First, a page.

Or here’s one of my learning experiences. I was working with two younger colleagues who suggested modifying a course the three of us teach. We all thought we could be more intentional in teaching students how to use primary literature. My colleagues were eager to try something they’d read about; I was eager to support them. However, committee assignments kept me from participating as fully as I would have liked. After several meetings, one of which I missed, my colleagues presented a model for the project. I didn’t entirely understand it, but since I missed a meeting I simply went along. I expected that with my long-time experience I could make it work. I couldn’t. My students were confused; I was confused. Conversations with my colleagues helped me figure it out, but I still wasn’t happy with the quality of my students’ work. In the end, I wished I’d understood the proposed model more deeply before launching the assignment.

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Professor gesturing in lecture hall June 28

Contradictions in How We Think about Teaching

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I like how blogging lets us stir up ideas, watch them simmer, and taste the results.

I’ll start this mix of ideas with Amy Mulnix’s insight that teachers approach learning about teaching much like students approach learning course content. Examples: students think ability matters more than effort and teachers think teaching is a gift that is given more than a skill that can and should be developed; students want easy answers and teachers want techniques that work right the first time; and both share the fear of failure. Is this a comparison from which we might learn something?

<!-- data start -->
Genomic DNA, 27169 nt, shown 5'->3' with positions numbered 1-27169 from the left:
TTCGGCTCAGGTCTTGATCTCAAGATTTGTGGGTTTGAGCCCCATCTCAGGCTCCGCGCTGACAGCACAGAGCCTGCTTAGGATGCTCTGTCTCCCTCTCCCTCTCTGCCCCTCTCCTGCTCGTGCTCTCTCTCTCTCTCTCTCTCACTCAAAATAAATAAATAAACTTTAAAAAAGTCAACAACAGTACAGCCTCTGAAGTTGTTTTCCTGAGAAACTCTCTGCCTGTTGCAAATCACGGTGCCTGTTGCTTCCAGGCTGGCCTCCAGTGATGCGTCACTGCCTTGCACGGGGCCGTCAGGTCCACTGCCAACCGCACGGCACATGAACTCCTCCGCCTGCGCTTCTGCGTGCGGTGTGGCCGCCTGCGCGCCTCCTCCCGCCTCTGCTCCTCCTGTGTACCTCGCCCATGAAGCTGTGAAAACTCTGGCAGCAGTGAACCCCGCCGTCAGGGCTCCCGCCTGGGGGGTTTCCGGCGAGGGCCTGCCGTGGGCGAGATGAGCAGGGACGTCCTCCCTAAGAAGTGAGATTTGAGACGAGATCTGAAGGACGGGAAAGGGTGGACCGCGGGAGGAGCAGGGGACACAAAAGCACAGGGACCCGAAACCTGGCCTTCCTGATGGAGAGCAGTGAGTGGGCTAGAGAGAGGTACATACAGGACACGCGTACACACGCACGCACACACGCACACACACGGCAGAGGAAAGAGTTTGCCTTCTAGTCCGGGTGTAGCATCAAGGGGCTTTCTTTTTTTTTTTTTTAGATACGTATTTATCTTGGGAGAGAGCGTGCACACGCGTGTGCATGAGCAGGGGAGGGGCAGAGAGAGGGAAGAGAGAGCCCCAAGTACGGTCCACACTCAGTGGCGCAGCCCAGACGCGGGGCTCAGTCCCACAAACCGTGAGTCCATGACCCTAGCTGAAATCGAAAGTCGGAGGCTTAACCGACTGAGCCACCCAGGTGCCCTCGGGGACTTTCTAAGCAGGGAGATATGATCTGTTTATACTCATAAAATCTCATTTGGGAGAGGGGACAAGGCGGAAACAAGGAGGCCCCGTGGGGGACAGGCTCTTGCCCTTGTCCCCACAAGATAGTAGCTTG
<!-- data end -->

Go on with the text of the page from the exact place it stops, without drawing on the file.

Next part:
students collaborating on project May 3

Actively Learning to Teach

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Today I had an interesting experience while teaching my biochemistry class. I had students write the Krebs cycle on their digital whiteboards while keeping track of the specific carbons in the cycle intermediates. The point of this exercise was to have students understand how biochemists study metabolic pathways and to practice writing the chemistry of the cycle. To initiate the exercise, I explained the biochemical logic of the first reaction. After that, I let them go because we had already spent a lecture discussing the reactions. This produced a fairly lively classroom with students trying to understand the flow of both carbons and energy through the cycle. While they worked, I walked around commenting here and there as needed or when I saw a misconception arising. Clearly, learning was happening. But the weird thing was . . . I didn’t feel like I was teaching.

With active learning, we often discuss the culture shock that students feel. No longer is it sufficient for students to sit listening as passive consumers of information doled out by their instructor. An active learning class compels students to become actively engaged in applying the material and uncovering the consequences of their newly learned knowledge. But for those of us instructors who never had active learning modeled for us as students, the experience can be just as alien. It can be invigorating, as it was today when my students were working hard to understand the biochemical logic of the reactions. But for me, it also felt like was I wasn’t doing my job. I was reminded of those comments on my end-of-term course evaluations: “Haave didn’t teach us! We had to learn it ourselves!”